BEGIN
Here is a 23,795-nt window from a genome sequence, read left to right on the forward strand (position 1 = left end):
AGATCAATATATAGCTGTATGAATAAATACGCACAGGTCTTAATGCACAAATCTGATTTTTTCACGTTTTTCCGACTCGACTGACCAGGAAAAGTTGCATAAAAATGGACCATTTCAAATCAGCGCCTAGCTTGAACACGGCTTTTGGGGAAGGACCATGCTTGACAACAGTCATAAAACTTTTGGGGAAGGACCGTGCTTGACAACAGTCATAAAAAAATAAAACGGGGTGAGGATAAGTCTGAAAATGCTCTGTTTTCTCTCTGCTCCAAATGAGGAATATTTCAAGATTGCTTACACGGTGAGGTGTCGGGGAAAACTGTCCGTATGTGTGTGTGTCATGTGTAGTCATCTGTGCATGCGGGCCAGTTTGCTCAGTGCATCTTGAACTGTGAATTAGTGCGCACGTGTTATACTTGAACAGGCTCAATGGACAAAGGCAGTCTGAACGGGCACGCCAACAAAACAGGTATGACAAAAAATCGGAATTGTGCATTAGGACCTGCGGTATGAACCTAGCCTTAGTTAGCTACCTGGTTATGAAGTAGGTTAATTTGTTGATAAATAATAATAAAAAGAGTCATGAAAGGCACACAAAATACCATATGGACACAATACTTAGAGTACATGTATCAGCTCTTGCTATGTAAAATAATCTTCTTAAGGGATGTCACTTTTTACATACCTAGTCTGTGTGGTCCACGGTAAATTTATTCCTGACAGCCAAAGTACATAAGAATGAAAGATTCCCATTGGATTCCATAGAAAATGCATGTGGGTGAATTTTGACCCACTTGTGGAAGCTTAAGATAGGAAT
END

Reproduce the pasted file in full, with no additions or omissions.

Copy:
Here is a 23,795-nt window from a genome sequence, read left to right on the forward strand (position 1 = left end):
AGATCAATATATAGCTGTATGAATAAATACGCACAGGTCTTAATGCACAAATCTGATTTTTTCACGTTTTTCCGACTCGACTGACCAGGAAAAGTTGCATAAAAATGGACCATTTCAAATCAGCGCCTAGCTTGAACACGGCTTTTGGGGAAGGACCATGCTTGACAACAGTCATAAAACTTTTGGGGAAGGACCGTGCTTGACAACAGTCATAAAAAAATAAAACGGGGTGAGGATAAGTCTGAAAATGCTCTGTTTTCTCTCTGCTCCAAATGAGGAATATTTCAAGATTGCTTACACGGTGAGGTGTCGGGGAAAACTGTCCGTATGTGTGTGTGTCATGTGTAGTCATCTGTGCATGCGGGCCAGTTTGCTCAGTGCATCTTGAACTGTGAATTAGTGCGCACGTGTTATACTTGAACAGGCTCAATGGACAAAGGCAGTCTGAACGGGCACGCCAACAAAACAGGTATGACAAAAAATCGGAATTGTGCATTAGGACCTGCGGTATGAACCTAGCCTTAGTTAGCTACCTGGTTATGAAGTAGGTTAATTTGTTGATAAATAATAATAAAAAGAGTCATGAAAGGCACACAAAATACCATATGGACACAATACTTAGAGTACATGTATCAGCTCTTGCTATGTAAAATAATCTTCTTAAGGGATGTCACTTTTTACATACCTAGTCTGTGTGGTCCACGGTAAATTTATTCCTGACAGCCAAAGTACATAAGAATGAAAGATTCCCATTGGATTCCATAGAAAATGCATGTGGGTGAATTTTGACCCACTTGTGGAAGCTTAAGATAGGAAT